Intel: Sorry for PC chip delays, but we just can't meet demand for CPUs

Intel has published a letter apologizing for the unenviable position of not being able to meet demand for its CPUs.

Intel slashes prices alongside its update of Core X-series chips Yet another 14nm process CPU arrives from Intel.

In an extremely rare move, Intel has published a letter from a senior exec apologizing to customers and partners for ongoing delays in shipping its CPUs.

The letter was signed by Intel executive vice president and GM of sales, marketing and communications, Michelle Johnston Holthaus. 

"I'd like to acknowledge and sincerely apologize for the impact recent PC CPU shipment delays are having on your business and to thank you for your continued partnership," she wrote

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Intel flagged the letter as part of its supply update notice. "Although Intel is working hard to regain supply-demand balance, it remains a challenge," it said

Holthaus said despite investments and best efforts to meet demand, Intel had not yet resolved the challenge. 

She said Intel had "invested record levels of capex" (capital expenditure) on boosting its 14nm wafer capacity at the same time as ramping up 10nm production. Intel unveiled its 10nm Ice Lake chips in May.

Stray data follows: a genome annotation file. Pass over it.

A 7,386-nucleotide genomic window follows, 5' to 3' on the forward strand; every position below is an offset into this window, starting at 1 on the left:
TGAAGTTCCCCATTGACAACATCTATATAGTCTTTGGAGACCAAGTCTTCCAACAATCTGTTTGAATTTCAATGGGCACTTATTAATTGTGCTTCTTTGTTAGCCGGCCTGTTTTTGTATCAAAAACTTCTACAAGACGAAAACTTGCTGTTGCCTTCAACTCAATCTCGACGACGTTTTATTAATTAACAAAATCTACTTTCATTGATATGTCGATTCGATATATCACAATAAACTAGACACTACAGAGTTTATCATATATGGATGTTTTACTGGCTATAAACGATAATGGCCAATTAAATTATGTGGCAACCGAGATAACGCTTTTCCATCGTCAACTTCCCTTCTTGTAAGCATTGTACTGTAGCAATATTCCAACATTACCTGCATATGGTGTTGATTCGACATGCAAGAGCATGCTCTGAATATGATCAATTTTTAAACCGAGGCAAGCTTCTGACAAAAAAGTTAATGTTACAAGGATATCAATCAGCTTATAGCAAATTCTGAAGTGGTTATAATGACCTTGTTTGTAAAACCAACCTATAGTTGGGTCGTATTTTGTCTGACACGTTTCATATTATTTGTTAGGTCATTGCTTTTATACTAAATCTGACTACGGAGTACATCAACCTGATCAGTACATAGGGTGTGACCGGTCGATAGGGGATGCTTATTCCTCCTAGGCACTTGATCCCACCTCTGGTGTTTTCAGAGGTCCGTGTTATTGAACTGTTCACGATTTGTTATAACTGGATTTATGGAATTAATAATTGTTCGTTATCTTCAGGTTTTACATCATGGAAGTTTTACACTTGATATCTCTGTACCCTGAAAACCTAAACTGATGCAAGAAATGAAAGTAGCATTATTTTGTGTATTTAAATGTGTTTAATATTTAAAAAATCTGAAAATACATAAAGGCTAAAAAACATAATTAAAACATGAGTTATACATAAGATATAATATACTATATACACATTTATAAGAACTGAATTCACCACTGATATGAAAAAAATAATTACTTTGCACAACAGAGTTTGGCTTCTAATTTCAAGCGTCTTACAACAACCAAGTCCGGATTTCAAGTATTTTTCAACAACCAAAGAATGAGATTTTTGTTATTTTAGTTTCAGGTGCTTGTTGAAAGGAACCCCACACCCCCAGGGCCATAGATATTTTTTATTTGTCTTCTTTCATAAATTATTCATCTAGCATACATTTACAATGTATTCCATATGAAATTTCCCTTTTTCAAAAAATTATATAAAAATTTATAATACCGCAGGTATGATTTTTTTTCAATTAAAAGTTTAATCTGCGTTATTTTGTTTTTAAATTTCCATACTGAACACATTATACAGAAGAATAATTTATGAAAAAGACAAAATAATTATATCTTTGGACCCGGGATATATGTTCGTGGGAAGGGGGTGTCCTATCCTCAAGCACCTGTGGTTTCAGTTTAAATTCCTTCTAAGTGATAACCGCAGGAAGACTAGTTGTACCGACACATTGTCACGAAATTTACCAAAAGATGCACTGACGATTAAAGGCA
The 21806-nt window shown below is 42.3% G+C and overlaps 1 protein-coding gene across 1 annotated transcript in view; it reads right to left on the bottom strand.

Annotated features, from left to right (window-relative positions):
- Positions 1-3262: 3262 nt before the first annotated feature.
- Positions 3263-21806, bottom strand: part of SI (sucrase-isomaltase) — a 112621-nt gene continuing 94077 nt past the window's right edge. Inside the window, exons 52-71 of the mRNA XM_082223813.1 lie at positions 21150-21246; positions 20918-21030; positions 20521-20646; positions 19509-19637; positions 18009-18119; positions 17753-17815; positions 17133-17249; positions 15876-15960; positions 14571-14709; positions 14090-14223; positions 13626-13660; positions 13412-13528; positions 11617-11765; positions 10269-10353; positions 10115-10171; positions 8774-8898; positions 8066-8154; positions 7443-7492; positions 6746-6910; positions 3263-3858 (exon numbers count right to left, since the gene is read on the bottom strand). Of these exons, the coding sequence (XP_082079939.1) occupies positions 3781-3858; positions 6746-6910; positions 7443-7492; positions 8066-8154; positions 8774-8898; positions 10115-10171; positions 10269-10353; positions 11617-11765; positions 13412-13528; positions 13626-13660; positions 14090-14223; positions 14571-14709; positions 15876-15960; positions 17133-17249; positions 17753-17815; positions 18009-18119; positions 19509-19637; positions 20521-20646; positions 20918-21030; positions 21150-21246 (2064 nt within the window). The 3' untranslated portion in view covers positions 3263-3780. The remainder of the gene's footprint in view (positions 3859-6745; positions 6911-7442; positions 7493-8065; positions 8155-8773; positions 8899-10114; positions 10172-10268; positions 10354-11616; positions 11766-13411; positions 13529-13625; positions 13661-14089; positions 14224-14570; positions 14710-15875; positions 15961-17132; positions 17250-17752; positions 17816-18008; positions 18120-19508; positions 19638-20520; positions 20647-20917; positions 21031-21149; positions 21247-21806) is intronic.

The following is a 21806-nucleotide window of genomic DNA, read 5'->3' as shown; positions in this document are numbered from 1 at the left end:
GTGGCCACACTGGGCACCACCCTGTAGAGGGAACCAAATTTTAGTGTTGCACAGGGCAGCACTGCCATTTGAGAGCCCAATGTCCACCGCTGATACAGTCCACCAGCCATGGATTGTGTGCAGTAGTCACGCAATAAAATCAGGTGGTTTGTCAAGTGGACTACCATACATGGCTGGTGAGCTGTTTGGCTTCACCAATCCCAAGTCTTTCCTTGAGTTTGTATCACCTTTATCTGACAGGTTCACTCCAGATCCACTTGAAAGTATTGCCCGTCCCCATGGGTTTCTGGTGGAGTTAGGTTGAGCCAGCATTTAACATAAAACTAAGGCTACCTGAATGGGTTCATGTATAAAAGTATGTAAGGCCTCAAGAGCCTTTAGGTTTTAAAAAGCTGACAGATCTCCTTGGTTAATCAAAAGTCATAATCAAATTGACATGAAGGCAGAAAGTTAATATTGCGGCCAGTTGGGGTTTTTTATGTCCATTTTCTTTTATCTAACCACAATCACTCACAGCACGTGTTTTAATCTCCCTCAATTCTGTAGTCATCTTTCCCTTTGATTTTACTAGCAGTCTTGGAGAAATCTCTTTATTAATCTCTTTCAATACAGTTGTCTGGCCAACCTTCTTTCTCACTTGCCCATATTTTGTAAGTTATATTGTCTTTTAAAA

Per AnandTech, Intel warned investors in April that shortages would continue, despite its $1.5bn investment last year to boost 14nm fab output. In response, the chip giant prioritized manufacturing of high-end Xeon and Core i7/i9 over cheaper chips from its Atom, Celeron, and Pentium lines.

Holthaus said besides the 14nm investments it was also "increasing our use of foundries to enable Intel's differentiated manufacturing to produce more Intel CPU products".

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Naturally, she painted Intel's predicament as both good and bad news for the company in an era when PC shipments have been in sustained decline, with the exception of a recent bump due to the Windows 10 refresh cycle.  

"The added capacity allowed us to increase our second-half PC CPU supply by double digits compared with the first half of this year," wrote Holthaus. 

"However, sustained market growth in 2019 has outpaced our efforts and exceeded third-party forecasts. Supply remains extremely tight in our PC business where we are operating with limited inventory buffers."

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